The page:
Ch. 2 - Molecular RepresentationsWorksheetSee all chapters
All Chapters
Ch. 1 - A Review of General Chemistry
Ch. 2 - Molecular Representations
Ch. 3 - Acids and Bases
Ch. 4 - Alkanes and Cycloalkanes
Ch. 5 - Chirality
Ch. 6 - Thermodynamics and Kinetics
Ch. 7 - Substitution Reactions
Ch. 8 - Elimination Reactions
Ch. 9 - Alkenes and Alkynes
Ch. 10 - Addition Reactions
Ch. 11 - Radical Reactions
Ch. 12 - Alcohols, Ethers, Epoxides and Thiols
Ch. 13 - Alcohols and Carbonyl Compounds
Ch. 14 - Synthetic Techniques
Ch. 15 - Analytical Techniques: IR, NMR, Mass Spect
Ch. 16 - Conjugated Systems
Ch. 17 - Aromaticity
Ch. 18 - Reactions of Aromatics: EAS and Beyond
Ch. 19 - Aldehydes and Ketones: Nucleophilic Addition
Ch. 20 - Carboxylic Acid Derivatives: NAS
Ch. 21 - Enolate Chemistry: Reactions at the Alpha-Carbon
Ch. 22 - Condensation Chemistry
Ch. 23 - Amines
Ch. 24 - Carbohydrates
Ch. 25 - Phenols
Ch. 26 - Amino Acids, Peptides, and Proteins
Johnny Betancourt

Amides are carboxylic acid derivatives. The hydroxyl group is replaced by ammonia or a primary or secondary amine. 

Lewis structure:Amide Lewis structuresAmide Lewis Structures

Amides get their degrees based on how many carbon atoms are directly attached to the nitrogen atom. From left to right, the image above shows primary, secondary, and tertiary amides.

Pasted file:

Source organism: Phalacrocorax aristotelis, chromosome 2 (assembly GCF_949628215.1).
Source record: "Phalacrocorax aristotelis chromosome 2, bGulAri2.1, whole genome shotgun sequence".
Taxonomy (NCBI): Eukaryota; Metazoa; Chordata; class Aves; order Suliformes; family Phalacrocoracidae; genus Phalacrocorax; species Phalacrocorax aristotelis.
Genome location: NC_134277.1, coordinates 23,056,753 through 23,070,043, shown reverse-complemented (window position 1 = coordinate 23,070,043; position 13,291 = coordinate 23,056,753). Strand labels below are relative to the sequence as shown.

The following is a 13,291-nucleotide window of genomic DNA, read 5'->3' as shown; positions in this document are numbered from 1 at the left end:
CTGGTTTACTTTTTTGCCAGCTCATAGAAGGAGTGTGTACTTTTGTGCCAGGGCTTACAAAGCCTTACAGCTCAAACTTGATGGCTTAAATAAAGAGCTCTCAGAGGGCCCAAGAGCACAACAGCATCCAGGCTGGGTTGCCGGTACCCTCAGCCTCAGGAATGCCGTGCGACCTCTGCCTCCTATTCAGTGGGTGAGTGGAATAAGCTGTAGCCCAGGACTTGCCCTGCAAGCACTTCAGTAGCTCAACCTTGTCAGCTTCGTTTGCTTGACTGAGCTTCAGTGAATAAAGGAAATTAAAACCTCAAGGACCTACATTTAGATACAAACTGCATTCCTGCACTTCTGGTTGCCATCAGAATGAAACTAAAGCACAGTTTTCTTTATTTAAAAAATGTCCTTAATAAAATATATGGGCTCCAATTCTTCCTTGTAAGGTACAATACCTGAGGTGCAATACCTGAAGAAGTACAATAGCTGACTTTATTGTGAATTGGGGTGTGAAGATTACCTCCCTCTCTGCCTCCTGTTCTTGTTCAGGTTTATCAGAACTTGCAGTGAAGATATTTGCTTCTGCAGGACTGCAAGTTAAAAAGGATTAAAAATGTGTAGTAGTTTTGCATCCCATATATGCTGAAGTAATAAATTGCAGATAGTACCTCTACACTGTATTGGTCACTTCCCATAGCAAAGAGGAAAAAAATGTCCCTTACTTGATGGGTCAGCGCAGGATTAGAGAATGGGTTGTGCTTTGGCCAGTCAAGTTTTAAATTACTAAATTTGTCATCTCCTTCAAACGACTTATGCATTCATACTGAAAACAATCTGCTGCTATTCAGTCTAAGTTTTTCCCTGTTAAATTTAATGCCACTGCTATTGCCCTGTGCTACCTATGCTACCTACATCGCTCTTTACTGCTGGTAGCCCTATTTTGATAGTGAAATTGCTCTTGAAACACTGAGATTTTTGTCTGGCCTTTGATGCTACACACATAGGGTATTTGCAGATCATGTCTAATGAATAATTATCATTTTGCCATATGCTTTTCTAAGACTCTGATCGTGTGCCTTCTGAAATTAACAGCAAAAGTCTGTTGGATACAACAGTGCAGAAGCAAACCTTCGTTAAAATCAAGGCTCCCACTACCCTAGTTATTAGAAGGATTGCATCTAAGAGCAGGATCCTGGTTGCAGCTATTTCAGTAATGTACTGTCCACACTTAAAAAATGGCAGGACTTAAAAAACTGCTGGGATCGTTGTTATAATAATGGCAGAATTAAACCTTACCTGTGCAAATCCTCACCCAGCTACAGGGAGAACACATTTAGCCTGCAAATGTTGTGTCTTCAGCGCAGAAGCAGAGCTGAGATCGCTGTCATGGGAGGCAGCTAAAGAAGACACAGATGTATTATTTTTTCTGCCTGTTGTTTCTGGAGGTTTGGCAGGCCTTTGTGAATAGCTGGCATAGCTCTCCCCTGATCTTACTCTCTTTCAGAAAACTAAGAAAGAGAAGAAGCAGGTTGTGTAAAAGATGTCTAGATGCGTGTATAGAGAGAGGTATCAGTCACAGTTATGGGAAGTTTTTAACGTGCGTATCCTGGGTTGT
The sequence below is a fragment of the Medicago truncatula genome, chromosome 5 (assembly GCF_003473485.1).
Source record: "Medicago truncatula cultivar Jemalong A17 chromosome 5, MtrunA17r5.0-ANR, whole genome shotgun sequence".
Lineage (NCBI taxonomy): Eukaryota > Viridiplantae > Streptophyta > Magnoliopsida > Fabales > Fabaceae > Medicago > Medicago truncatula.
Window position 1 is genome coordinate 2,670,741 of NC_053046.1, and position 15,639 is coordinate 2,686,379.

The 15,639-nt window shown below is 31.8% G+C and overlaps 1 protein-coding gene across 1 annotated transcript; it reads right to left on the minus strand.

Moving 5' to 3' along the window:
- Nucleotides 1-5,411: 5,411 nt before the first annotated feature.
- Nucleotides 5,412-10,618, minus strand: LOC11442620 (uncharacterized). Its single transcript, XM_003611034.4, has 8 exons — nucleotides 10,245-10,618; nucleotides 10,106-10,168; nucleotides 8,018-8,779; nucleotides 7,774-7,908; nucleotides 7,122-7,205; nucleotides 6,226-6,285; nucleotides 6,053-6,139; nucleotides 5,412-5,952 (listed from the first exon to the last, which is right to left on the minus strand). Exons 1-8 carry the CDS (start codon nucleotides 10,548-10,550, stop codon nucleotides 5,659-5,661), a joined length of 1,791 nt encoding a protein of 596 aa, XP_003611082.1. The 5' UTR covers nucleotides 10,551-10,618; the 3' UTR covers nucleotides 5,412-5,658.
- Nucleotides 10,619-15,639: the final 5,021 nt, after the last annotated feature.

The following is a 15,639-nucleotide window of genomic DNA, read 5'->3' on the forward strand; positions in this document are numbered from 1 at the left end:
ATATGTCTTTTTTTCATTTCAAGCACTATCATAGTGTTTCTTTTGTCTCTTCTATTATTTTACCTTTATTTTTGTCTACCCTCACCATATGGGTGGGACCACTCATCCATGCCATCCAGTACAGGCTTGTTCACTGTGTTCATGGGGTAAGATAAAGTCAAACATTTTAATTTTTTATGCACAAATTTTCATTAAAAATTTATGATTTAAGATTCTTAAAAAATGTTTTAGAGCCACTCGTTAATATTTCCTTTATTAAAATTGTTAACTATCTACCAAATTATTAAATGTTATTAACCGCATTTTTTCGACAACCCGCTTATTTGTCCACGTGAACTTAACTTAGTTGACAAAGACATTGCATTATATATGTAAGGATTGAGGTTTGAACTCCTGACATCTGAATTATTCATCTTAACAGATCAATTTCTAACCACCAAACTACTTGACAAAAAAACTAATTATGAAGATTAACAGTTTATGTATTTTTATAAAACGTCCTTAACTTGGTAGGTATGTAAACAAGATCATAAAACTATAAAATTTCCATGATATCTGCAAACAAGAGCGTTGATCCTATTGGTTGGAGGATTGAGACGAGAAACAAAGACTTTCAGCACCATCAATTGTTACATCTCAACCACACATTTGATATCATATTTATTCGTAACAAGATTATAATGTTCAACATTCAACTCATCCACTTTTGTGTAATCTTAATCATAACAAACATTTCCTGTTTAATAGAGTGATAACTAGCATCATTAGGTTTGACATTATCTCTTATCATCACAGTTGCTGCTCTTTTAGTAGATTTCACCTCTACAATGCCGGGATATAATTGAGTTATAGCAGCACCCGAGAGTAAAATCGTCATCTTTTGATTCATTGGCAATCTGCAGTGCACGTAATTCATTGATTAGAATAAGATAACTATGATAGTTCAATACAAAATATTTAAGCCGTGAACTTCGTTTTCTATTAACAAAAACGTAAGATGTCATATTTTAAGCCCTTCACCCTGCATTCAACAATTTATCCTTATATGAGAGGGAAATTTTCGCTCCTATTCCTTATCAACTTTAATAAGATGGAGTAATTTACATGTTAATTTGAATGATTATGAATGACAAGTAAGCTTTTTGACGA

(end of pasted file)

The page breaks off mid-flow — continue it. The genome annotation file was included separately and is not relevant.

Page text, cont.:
Hybridization and resonance:

Two truths and a lie: 

1. the oxygen is sp2-hybridized

2. the carbonyl carbon is sp2-hybridized

3. the nitrogen is sp3-hybridized. 


Which one is the lie? The nitrogen is actually NOT sp3. Its electron density is actually distributed with the carbonyl carbon and the oxygen, so it’s actually sp2. Let me prove it to you with a resonance structure:


Amide resonanceAmide resonance

Pro-tip: whenever an atom can resonate, it will (at least in Orgo 1)! Remember that a molecule with delocalized electron density is more stable, and that more stability means a lower energy state.

Amine vs amide:

What’s the difference? What’s the secret sauce that allows us to distinguish between the two? It's just a carbonyl.

Amide vs amineAmide vs amine

The molecule on the left is an amide, and the molecule on the right is an amine. The amide has an oxygen double-bonded to the carbon directly attached to the nitrogen, but the amine does not. That carbonyl is what makes this nitrogen compound an amide.

Where are amides found?

Amides are formed in biological systems when amino acids bond to form peptides, which in turn form polypeptides and proteins. They’re also found in local anesthetics like lidocaine.

Hope this quick overview of amides helped! Good luck studying!



Johnny Betancourt

Johnny got his start tutoring Organic in 2006 when he was a Teaching Assistant. He graduated in Chemistry from FIU and finished up his UF Doctor of Pharmacy last year. He now enjoys helping thousands of students crush mechanisms, while moonlighting as a clinical pharmacist on weekends.